D&D sets itself apart from Lord Of The Rings or Game Of Thrones, says director

The co-director of Dungeons & Dragons: Honour Among Thieves has compared the film with Star Wars but said it “definitely” sets itself apart from fantasy series The Lord Of The Rings and Game Of Thrones.

The heist comedy sees Star Trek actor Chris Pine in the main role as a bard called Edgin Darvis who tries to look after his daughter Kira, played by Avatar: The Way Of Water actress Chloe Coleman.

Michelle Rodriguez, who starred in The Fast And The Furious films, Bridgerton star Rege-Jean Page, I Am Not Okay With This actress Sophia Lillis and Notting Hill actor Hugh Grant are also among the cast.

Dungeons and Dragons: Honour Among Thieves
Justice Smith, Hugh Grant, Chris Pine, Michelle Rodriguez, Rege-Jean Page, Sophia Lillis, and Daisy Head (Ian West/PA)

Asked how the film serves both fans and those who have not played D&D, co-director John Francis Daley told the PA news agency: “It was definitely the mandate as we were making it because we couldn’t make a film for any one of those two groups.

“It had to be cohesive and work on multiple levels and I think the way that we approached it was by not bogging down the audience with a ton of proper nouns and expecting them to know what was going on when we introduce them to the world.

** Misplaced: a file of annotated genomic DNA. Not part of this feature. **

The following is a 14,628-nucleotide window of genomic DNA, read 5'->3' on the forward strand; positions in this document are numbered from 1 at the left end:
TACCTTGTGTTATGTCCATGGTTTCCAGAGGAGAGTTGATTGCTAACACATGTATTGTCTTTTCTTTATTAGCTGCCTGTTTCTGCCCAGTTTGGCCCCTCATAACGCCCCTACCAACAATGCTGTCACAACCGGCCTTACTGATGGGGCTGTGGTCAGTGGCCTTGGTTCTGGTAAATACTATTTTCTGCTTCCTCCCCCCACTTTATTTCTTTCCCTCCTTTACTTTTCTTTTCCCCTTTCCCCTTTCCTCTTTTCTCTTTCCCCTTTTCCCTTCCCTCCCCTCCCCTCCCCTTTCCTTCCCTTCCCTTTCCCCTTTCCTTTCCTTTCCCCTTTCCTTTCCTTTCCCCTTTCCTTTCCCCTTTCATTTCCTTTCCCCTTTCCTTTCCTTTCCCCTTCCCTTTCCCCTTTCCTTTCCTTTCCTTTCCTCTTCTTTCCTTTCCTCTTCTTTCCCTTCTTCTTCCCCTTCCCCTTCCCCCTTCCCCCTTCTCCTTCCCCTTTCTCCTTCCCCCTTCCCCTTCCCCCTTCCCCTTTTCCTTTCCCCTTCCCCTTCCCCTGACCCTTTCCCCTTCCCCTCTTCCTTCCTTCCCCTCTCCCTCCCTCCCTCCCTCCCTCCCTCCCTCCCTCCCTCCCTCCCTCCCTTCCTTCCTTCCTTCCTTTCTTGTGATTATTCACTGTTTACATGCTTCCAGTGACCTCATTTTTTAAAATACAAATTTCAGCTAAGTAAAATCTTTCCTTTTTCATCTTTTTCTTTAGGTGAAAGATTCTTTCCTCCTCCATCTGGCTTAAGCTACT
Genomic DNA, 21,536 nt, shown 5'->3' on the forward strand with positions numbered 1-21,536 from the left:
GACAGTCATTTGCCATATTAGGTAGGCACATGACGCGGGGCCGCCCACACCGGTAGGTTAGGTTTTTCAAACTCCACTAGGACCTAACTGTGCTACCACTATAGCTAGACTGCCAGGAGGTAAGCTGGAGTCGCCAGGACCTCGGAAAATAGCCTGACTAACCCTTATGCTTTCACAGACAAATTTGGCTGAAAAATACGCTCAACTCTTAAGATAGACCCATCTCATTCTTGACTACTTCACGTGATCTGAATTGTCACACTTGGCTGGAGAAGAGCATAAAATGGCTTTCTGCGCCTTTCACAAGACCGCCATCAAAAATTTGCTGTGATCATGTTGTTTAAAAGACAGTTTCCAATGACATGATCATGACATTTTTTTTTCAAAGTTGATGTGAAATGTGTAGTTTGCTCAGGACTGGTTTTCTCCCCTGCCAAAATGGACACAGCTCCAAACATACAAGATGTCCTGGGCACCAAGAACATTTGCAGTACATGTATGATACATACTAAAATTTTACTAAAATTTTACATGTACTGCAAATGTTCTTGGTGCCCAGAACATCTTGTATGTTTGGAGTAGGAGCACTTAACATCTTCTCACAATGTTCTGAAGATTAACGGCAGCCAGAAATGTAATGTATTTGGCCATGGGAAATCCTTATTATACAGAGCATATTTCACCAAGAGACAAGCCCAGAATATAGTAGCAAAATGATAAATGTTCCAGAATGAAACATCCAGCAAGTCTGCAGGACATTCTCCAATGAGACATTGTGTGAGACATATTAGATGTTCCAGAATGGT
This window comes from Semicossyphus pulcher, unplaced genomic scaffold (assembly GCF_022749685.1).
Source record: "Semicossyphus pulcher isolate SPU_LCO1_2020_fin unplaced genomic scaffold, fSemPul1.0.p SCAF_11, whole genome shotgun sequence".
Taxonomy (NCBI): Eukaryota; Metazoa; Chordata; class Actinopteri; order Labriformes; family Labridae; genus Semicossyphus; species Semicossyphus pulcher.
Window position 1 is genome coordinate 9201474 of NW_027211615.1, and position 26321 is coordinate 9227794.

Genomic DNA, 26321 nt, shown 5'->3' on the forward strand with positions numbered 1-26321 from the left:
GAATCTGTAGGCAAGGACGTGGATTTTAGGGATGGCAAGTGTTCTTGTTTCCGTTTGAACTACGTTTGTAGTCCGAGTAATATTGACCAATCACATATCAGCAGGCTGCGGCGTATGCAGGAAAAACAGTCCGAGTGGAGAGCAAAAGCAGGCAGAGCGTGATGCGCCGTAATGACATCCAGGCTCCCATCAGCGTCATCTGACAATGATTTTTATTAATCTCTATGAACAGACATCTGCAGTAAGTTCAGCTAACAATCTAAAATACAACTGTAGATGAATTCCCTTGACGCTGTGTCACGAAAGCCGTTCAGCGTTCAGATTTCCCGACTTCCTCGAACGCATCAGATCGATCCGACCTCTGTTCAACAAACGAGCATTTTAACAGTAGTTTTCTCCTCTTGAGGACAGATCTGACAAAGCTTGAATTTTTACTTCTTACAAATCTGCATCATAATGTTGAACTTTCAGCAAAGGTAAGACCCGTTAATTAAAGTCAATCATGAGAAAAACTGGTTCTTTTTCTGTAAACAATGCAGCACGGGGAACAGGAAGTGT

“So it’s really kind of parcelling out the information and the context of this world in a way that felt natural, in the same way that the first Star Wars, you have no idea what’s going on politically in this world.

“You just can relate to the singular character of Luke Skywalker, and then the people that he meets along the way, and that was kind of our (philosophy).”

D&D started off as a tabletop game in the 1970s, where players would take the role of fantasy characters.

Hugh Grant
Hugh Grant at the UK premiere of Dungeons and Dragons: Honour Among Thieves (Ian West/PA)

The fantasy content was adapted into a video game series called Neverwinter Nights, based in the Forgotten Realms campaign setting, and the 2000 film Dungeons & Dragons, starring Jeremy Irons.

Mr Daley also spoke about the importance of telling the story through a comedic lens.

He told PA: “It’s baked into D&D, it’s what makes it so different from anything in the fantasy space.

“There was always a sense of whimsy when it was being created, even 50 years ago, you look at the creatures, the gelatinous cube, do you think that was an entirely serious creation?

“So we were just kind of embracing the bizarre nature of this world and it allowed us to make something that definitely sets itself apart from The Lord Of The Rings or Game Of Thrones.”

Dungeons & Dragons: Honour Among Thieves is out now.